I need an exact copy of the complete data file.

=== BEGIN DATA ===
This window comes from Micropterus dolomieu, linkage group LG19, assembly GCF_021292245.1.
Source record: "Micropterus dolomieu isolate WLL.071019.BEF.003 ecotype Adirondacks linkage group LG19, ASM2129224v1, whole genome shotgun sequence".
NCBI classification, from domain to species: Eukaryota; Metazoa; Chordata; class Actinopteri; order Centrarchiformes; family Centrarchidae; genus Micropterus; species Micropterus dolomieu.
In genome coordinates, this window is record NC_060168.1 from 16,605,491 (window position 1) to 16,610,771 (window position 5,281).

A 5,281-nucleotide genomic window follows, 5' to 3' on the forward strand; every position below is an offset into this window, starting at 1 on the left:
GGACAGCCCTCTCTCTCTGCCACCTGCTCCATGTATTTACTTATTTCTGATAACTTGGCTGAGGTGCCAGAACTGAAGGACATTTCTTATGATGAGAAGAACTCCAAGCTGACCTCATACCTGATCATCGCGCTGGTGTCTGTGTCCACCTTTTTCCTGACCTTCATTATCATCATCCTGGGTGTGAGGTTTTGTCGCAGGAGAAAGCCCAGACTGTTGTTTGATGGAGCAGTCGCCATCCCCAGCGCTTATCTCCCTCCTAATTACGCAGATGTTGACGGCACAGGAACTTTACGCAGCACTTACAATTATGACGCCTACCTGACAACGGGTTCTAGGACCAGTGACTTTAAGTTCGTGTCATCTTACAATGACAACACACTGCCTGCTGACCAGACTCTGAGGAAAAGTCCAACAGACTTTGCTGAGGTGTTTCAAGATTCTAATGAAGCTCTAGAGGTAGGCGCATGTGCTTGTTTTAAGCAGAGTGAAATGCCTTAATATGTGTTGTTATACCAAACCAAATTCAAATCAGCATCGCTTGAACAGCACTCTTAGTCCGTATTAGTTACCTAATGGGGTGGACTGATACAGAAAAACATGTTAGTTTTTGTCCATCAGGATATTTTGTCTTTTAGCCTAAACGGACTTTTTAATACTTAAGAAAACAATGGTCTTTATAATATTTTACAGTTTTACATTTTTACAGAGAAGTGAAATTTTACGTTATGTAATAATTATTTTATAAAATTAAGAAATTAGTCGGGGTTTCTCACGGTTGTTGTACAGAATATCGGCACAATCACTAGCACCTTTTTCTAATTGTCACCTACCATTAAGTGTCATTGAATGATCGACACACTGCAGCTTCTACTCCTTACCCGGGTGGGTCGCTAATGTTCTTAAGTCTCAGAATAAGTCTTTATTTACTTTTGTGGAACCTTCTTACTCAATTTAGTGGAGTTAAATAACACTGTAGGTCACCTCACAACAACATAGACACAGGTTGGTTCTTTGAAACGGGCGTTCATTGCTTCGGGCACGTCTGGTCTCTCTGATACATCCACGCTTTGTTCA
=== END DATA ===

This window comes from Micropterus dolomieu, linkage group LG19, assembly GCF_021292245.1.
Source record: "Micropterus dolomieu isolate WLL.071019.BEF.003 ecotype Adirondacks linkage group LG19, ASM2129224v1, whole genome shotgun sequence".
NCBI classification, from domain to species: Eukaryota; Metazoa; Chordata; class Actinopteri; order Centrarchiformes; family Centrarchidae; genus Micropterus; species Micropterus dolomieu.
In genome coordinates, this window is record NC_060168.1 from 16,605,491 (window position 1) to 16,610,771 (window position 5,281).

A 5,281-nucleotide genomic window follows, 5' to 3' on the forward strand; every position below is an offset into this window, starting at 1 on the left:
GGACAGCCCTCTCTCTCTGCCACCTGCTCCATGTATTTACTTATTTCTGATAACTTGGCTGAGGTGCCAGAACTGAAGGACATTTCTTATGATGAGAAGAACTCCAAGCTGACCTCATACCTGATCATCGCGCTGGTGTCTGTGTCCACCTTTTTCCTGACCTTCATTATCATCATCCTGGGTGTGAGGTTTTGTCGCAGGAGAAAGCCCAGACTGTTGTTTGATGGAGCAGTCGCCATCCCCAGCGCTTATCTCCCTCCTAATTACGCAGATGTTGACGGCACAGGAACTTTACGCAGCACTTACAATTATGACGCCTACCTGACAACGGGTTCTAGGACCAGTGACTTTAAGTTCGTGTCATCTTACAATGACAACACACTGCCTGCTGACCAGACTCTGAGGAAAAGTCCAACAGACTTTGCTGAGGTGTTTCAAGATTCTAATGAAGCTCTAGAGGTAGGCGCATGTGCTTGTTTTAAGCAGAGTGAAATGCCTTAATATGTGTTGTTATACCAAACCAAATTCAAATCAGCATCGCTTGAACAGCACTCTTAGTCCGTATTAGTTACCTAATGGGGTGGACTGATACAGAAAAACATGTTAGTTTTTGTCCATCAGGATATTTTGTCTTTTAGCCTAAACGGACTTTTTAATACTTAAGAAAACAATGGTCTTTATAATATTTTACAGTTTTACATTTTTACAGAGAAGTGAAATTTTACGTTATGTAATAATTATTTTATAAAATTAAGAAATTAGTCGGGGTTTCTCACGGTTGTTGTACAGAATATCGGCACAATCACTAGCACCTTTTTCTAATTGTCACCTACCATTAAGTGTCATTGAATGATCGACACACTGCAGCTTCTACTCCTTACCCGGGTGGGTCGCTAATGTTCTTAAGTCTCAGAATAAGTCTTTATTTACTTTTGTGGAACCTTCTTACTCAATTTAGTGGAGTTAAATAACACTGTAGGTCACCTCACAACAACATAGACACAGGTTGGTTCTTTGAAACGGGCGTTCATTGCTTCGGGCACGTCTGGTCTCTCTGATACATCCACGCTTTGTTCA